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Think Tank: The Geneva Association - Insurance M&A: Valuation effects

Source: Asia Insurance Review | Jan 2016

The mergers and acquisitions (M&A) market for insurance has been active as a result of low interest rates, capital availability and competition demands. It raises the question of whether the deals are value-adding and whether such considerations are conditioned by cross-border, industry sector and size considerations. In this extract from The Geneva Papers on Risk and Insurance, Dr J David CumminsDr Mary A Weiss from Temple University and Dr Paul Klumpes from Nottingham Trent University, endeavor to determine this. 
Two principal hypotheses have been developed concerning the effects of M&A on targets and acquirers—the value-enhancement or synergy hypothesis and the hypothesis that M&A are primarily driven by non-value-enhancing behaviour by managers. 
   Value-enhancing motivations include achieving economies of scale and scope, improving X-efficiency, gaining market power, achieving earnings diversification and improving other aspects of financial performance. Non-value-enhancing motivations include various agency theoretic explanations such as managerial hubris, empire-building, increasing manager compensation, and expense preference behaviour.
   Although M&A may arise from both value-maximising and non-value-maximising motives, on balance we argue that M&A are likely to create value for targets and acquirers. 
   Insurance is a competitive industry, and it is unlikely that firms with predominantly non-value-maximising behaviour will succeed or survive in the long run. In addition, the prior literature provides evidence that M&A are associated with efficiency gains in both life and P&C insurance. 
The analysis is based on M&A transactions that were obtained from the Thomson SDC database. In selecting the sample, we capture all change in control transactions during the sample period 1990 through 2006 where either the acquirer or target was an insurance company. 
   A change in control transaction is defined as an acquisition that increases the stake of the acquiring institution from less than 50% to 50% or more of the ownership shares of the target institution. 
   We decided to use the universe of transactions rather than a sample to improve the statistical results. The sample period was selected to bracket the introduction of the European Union’s third generation Insurance Directive and other deregulatory measures around the world in other countries such as Australia, Japan and the Netherlands.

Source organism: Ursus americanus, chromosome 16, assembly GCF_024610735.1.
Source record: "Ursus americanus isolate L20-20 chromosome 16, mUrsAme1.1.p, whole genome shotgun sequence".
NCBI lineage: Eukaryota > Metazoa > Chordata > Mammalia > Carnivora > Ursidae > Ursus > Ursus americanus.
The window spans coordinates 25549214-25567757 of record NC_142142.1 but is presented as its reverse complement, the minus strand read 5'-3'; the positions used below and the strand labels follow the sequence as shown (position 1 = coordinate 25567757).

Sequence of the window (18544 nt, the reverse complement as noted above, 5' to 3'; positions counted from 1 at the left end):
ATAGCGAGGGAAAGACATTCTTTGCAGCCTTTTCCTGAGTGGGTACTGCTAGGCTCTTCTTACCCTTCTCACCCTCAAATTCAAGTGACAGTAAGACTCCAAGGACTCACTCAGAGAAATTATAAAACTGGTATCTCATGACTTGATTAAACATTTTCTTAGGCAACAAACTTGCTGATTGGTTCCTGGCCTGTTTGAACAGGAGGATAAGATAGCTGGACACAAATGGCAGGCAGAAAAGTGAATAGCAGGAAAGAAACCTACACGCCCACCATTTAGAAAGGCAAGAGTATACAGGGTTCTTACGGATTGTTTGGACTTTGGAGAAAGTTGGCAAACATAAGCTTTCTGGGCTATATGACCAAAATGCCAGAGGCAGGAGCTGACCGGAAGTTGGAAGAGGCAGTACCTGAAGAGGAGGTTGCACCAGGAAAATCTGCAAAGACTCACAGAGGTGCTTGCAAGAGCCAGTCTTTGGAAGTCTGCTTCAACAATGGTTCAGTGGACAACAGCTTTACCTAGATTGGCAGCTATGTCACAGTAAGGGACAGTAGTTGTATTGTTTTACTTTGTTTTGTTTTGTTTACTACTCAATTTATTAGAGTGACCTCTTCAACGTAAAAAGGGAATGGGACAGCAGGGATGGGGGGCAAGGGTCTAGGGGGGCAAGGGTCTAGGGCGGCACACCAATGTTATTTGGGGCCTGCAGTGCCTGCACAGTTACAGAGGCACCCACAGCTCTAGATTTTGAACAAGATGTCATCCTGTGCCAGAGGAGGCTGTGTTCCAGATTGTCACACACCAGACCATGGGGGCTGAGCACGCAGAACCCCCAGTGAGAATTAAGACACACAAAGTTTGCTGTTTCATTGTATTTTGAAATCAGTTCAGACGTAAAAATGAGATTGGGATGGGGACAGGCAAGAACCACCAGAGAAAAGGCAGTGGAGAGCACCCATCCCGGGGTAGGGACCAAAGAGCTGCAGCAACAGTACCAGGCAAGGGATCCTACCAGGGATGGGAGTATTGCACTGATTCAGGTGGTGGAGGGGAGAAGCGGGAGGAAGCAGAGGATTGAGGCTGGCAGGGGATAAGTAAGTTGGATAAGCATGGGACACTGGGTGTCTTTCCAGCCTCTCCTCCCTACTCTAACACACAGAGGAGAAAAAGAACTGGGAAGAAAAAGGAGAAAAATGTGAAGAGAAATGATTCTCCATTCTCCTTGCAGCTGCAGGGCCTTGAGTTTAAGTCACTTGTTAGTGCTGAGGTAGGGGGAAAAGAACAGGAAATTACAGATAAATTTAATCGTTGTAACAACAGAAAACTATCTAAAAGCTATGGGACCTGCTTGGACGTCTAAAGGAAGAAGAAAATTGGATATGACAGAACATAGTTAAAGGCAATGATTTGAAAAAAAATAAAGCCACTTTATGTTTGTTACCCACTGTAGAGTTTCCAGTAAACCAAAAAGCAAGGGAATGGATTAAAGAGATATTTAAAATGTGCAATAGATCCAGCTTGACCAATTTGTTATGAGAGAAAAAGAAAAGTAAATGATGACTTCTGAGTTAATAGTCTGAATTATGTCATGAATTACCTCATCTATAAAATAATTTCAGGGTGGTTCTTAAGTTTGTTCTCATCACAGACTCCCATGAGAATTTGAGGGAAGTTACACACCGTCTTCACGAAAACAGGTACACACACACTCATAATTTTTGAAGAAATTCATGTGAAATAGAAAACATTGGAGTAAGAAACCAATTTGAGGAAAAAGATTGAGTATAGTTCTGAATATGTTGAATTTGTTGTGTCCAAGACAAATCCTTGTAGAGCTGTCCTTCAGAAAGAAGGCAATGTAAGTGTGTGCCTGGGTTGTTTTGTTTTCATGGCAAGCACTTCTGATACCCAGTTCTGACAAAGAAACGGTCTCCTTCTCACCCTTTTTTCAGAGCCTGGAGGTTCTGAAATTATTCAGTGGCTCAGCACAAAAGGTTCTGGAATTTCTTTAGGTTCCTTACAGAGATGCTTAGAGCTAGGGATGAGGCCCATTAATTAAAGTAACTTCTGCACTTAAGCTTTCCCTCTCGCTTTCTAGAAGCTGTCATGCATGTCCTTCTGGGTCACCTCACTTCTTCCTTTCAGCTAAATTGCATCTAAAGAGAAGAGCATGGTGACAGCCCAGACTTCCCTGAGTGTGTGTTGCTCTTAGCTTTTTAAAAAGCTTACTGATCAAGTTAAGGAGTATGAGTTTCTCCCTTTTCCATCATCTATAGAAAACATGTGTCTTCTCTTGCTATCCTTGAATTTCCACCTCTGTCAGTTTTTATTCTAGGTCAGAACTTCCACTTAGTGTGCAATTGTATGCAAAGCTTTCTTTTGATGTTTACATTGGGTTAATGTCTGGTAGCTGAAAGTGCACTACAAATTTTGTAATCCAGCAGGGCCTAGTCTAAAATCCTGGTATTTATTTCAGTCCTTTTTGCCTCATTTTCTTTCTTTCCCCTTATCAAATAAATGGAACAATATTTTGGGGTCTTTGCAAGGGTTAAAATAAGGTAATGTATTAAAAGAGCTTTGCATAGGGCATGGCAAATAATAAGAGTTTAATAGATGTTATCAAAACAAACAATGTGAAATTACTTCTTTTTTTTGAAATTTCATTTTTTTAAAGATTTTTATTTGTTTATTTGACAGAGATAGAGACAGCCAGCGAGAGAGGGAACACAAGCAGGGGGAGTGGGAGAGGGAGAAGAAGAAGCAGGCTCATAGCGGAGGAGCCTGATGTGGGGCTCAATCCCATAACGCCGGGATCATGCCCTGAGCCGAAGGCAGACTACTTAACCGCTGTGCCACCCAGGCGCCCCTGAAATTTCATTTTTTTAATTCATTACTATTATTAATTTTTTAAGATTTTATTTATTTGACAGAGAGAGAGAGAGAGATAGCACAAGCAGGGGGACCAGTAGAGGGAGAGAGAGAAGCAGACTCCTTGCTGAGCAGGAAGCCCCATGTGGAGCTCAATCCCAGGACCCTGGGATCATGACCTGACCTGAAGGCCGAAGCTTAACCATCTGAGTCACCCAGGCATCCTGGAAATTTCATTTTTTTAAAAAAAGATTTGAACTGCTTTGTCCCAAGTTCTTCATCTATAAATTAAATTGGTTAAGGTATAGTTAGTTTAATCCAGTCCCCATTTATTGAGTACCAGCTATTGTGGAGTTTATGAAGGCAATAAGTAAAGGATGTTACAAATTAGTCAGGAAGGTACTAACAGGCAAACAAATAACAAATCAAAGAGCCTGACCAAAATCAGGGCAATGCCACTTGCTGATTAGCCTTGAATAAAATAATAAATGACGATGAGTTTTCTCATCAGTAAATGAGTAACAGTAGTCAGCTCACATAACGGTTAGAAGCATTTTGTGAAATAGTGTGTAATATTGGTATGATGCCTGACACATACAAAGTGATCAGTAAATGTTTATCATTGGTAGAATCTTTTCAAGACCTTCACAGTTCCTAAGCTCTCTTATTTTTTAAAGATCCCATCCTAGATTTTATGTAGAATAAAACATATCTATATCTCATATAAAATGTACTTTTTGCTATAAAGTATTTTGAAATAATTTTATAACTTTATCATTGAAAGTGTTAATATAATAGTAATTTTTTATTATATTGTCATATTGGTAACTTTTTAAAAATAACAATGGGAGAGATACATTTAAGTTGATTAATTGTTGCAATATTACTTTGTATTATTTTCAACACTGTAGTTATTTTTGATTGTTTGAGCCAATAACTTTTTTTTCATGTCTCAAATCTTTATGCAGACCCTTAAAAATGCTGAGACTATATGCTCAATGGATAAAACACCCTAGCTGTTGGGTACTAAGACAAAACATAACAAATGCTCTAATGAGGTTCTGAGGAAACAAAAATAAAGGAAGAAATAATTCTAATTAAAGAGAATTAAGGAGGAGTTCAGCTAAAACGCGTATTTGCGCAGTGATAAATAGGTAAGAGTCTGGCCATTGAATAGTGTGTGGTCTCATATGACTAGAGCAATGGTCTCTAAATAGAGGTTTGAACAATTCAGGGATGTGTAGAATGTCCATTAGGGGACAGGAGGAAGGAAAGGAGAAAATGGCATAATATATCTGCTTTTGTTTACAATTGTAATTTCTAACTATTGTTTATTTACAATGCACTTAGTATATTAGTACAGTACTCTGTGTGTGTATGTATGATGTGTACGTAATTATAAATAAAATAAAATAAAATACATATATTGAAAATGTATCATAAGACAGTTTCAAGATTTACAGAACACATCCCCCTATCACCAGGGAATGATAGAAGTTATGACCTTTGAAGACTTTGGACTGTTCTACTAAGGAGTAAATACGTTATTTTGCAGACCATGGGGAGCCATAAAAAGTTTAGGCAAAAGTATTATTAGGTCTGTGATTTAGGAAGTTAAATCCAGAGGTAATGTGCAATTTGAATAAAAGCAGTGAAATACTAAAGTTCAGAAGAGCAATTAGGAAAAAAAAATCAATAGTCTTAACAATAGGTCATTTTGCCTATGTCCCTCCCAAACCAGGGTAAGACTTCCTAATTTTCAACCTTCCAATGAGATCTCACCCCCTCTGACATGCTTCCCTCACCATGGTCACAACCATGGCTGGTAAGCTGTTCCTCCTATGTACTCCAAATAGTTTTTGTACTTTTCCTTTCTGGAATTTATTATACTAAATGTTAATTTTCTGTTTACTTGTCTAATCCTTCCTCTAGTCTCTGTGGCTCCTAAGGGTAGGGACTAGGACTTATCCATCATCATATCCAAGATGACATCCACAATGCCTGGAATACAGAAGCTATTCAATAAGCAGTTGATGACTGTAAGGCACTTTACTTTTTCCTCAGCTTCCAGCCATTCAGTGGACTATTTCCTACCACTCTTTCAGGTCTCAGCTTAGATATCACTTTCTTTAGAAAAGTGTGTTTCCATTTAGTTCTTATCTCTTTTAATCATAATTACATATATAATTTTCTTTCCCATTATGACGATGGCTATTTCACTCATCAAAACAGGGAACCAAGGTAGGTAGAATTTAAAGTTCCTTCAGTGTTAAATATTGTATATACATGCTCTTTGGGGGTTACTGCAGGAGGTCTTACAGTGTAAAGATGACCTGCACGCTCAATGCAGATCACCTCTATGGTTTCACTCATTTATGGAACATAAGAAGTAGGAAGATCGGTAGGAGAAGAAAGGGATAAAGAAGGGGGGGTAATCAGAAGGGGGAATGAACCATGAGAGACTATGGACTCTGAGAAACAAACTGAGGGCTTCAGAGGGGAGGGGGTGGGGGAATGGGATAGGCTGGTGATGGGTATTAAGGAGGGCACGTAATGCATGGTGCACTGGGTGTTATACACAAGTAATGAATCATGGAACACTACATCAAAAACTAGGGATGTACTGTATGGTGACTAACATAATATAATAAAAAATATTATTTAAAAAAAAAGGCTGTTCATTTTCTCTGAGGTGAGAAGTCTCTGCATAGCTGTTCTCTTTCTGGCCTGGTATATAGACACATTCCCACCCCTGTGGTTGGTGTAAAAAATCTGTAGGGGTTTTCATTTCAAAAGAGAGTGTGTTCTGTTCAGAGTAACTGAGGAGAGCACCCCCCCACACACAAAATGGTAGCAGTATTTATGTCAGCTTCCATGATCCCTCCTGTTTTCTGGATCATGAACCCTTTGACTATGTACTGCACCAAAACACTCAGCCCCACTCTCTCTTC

Insurance companies were defined as all firms with four-digit Standard Industrial Classification (SIC) codes in the insurance industry. The stock price data for the event study are obtained from the Thomson Datastream database. 
   Because either the target or the acquirer had to be an insurer, transactions are included in the sample where insurers are acquired by non-insurance firms such as banks, other financial firms and industrials, and where insurance firms acquire non-insurers, as well as within the insurance industry (insurer-to-insurer) transactions. Countries were included in the study if they have well-developed insurance markets or have significant developing insurance markets. 
Computing the returns
The standard event study methodology is used. The analysis involves computing the returns for each of the transactions in our sample using stock price data. For each transaction included in the study, the event study methodology computes the abnormal return associated with a specified event, controlling for the predicted return on the stock on the same day.
   There are at least 150 “deals” in each year of the sample period with a total of 4,068 deals over the entire sample period. The number of deals peaked during the late-1990s with more than 300 transactions taking place each year from 1996 through 2000. Deal volume exceeded US$120 billion per year from 1997–2001 and exceeded $100 billion in 2003, 2005 and 2006. Total deal value for the entire period covered by the study is more than $1.3 trillion.
US has largest number of target transactions
As expected, the largest number of transactions in terms of targets was within North America (1,200), 1,073 in the US and 127 in Canada. 
   The US thus accounts for 54.5% of all transactions and North America for 61%. The next largest number, 668, involved European targets, with the largest number of targets in the UK (278) and France (75). Thirty-two transactions involved Bermuda targets, and there were only 57 target transactions in Asia.